Sunday, January 29, 2012

Which medicines are used to treat hypertension?

  • ACE inhibitors stop the production of a hormone called angiotensin II that makes the blood vessels narrow. As a result, the vessels expand, improving blood flow. Tension in the circulation is also lowered by the kidneys filtering more fluid from the blood vessels into urine. This also helps reduce blood pressure. If your blood pressure is not easily controlled on simple medication, your doctor will probably use a medicine of this type.
  • Angiotensin-II receptor antagonists work in a similar way to ACE inhibitors. But instead of stopping the production of angiotensin II, they block its action. This allows the blood vessels to expand, improving blood flow and reducing blood pressure.
  • Beta-blockers block the effect of the hormone adrenaline and the sympathetic nervous system on the body. This relaxes the heart so that it beats more slowly, lowering the blood pressure.
  • Alpha-blockers cause the blood vessels to relax and widen. Combining them with beta-blockers has a greater effect on the resistance in the circulation.
  • Calcium-channel blockers reduce muscle tension in the arteries, expanding them and creating more room for the blood flow. In addition, they slightly relax the heart muscle so it beats more slowly, reducing blood pressure.
  • Diuretics help the body get rid of excess salt and fluids via the kidneys. In certain cases, they relax blood vessels, reducing the strain on your circulation.
The following medicines are used less frequently.
  • Indapamide (eg Natrilix) is a mildly diuretic preparation that also relaxes the peripheral arteries.
  • Hydralazine (eg Apresoline) relaxes the vascular walls in the peripheral arteries thereby reducing the blood pressure.
  • Methyldopa (eg Aldomet) stimulates the alpha receptors in the brain that relax the blood vessels, causing the blood pressure to drop.
  • Moxonidine (eg Physiotens) is another medicine that acts on receptors in the involuntary part of the brain, causing blood pressure to decrease.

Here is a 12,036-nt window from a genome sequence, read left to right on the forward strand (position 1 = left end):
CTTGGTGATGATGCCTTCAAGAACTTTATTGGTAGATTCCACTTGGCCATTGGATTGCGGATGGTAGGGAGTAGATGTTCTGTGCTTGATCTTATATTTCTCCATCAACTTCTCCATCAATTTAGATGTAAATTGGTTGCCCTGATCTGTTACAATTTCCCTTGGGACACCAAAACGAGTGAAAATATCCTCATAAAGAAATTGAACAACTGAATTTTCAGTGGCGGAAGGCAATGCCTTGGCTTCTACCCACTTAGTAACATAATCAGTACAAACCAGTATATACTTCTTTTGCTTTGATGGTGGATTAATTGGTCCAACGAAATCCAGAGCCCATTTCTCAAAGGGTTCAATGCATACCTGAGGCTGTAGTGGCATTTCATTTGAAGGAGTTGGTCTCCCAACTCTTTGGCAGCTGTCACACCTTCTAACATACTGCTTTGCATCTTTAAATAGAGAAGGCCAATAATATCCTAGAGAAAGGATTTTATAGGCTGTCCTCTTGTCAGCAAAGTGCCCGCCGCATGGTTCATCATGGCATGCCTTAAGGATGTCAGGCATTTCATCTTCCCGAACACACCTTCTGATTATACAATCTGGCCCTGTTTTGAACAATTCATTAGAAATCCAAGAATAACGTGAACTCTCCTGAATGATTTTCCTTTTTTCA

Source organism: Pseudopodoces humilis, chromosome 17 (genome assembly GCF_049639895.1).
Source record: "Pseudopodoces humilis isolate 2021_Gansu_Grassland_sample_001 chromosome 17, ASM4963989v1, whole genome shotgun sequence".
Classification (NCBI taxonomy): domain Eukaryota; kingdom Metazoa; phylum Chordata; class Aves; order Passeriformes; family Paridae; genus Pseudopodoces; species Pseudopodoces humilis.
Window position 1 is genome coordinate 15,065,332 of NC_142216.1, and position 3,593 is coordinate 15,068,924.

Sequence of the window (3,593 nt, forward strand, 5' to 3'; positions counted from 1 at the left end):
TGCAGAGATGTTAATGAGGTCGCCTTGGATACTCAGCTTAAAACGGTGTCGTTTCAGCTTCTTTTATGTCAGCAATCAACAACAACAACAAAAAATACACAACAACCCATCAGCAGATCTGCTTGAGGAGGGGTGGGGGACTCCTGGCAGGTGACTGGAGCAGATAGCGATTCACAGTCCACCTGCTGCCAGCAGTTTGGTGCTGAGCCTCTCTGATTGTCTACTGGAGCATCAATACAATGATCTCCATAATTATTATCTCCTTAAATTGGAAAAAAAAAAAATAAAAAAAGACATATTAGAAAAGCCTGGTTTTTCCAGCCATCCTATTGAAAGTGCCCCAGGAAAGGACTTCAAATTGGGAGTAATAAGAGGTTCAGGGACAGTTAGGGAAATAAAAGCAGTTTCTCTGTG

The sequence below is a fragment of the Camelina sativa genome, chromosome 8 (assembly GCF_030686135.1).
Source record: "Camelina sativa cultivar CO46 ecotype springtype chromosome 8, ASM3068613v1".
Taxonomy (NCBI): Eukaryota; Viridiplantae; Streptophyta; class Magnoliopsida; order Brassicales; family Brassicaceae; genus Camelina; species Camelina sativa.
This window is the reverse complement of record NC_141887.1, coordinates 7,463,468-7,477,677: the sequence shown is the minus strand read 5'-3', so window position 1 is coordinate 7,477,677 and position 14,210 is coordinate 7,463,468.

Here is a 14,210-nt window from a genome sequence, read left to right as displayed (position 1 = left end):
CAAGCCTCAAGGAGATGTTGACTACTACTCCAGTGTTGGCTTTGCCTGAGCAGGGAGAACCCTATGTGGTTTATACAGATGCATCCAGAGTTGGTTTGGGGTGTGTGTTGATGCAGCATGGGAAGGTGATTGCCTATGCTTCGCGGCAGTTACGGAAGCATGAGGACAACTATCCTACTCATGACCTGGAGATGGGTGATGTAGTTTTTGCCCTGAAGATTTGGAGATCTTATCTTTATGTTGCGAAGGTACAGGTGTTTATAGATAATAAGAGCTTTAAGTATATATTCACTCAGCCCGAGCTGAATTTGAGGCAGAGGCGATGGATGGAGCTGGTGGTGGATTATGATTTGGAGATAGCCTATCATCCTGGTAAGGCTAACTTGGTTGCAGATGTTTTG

• Minoxidil (Loniten) relaxes the small arteries so that blood pressure drops. It must be used in combination with other hypertension medicines.

What can I do?

Every adult near or past middle age should ‘know their numbers’ – ie your height, weight, blood pressure and cholesterol levels.
You should also have regular blood pressure tests if there is a family tendency for hypertension. This way, treatment can be started before any complications arise.
Change your lifestyle:
  • stop smoking
  • lose weight
  • exercise regularly – as a minimum, 20 minute sessions, three times a week, sufficiently intense to induce some breathlessness
  • cut down on alcohol – aiming for less than 21 units a week for men, 14 units a week for women
  • eat a varied diet
  • avoid all salt in food
  • reduce stress by trying different relaxation techniques or by avoiding stressful situations.
These changes will lower blood pressure – to reduce your risk of developing the condition in the first place or to treat hypertension.

What factors increase the risk of hypertension?

Anyone can suffer from high blood pressure, but certain factors can seriously aggravate hypertension and increase the risk of complications:

What complications are caused by high blood pressure?

  • Atherosclerosis: narrowing of the arteries.
  • Stroke: haemorrhage or blood clot in the brain.
  • Aneurysm: dangerous expansion of the main artery either in the chest or the abdomen, which becomes weakened and may rupture.
  • Heart attack.
  • Heart failure: reduced pumping ability.
  • Kidney failure.
  • Eye damage.

Tuesday, January 24, 2012

What are symptoms of hypertension?

Extremely high blood pressure may lead to some symptoms, however, and these include:
  • Severe headaches
  • Fatigue or confusion
  • Dizziness
  • Nausea
  • Problems with vision
  • Chest pains
  • Breathing problems
  • Irregular heartbeat
  • Blood in the urine

What causes hypertension?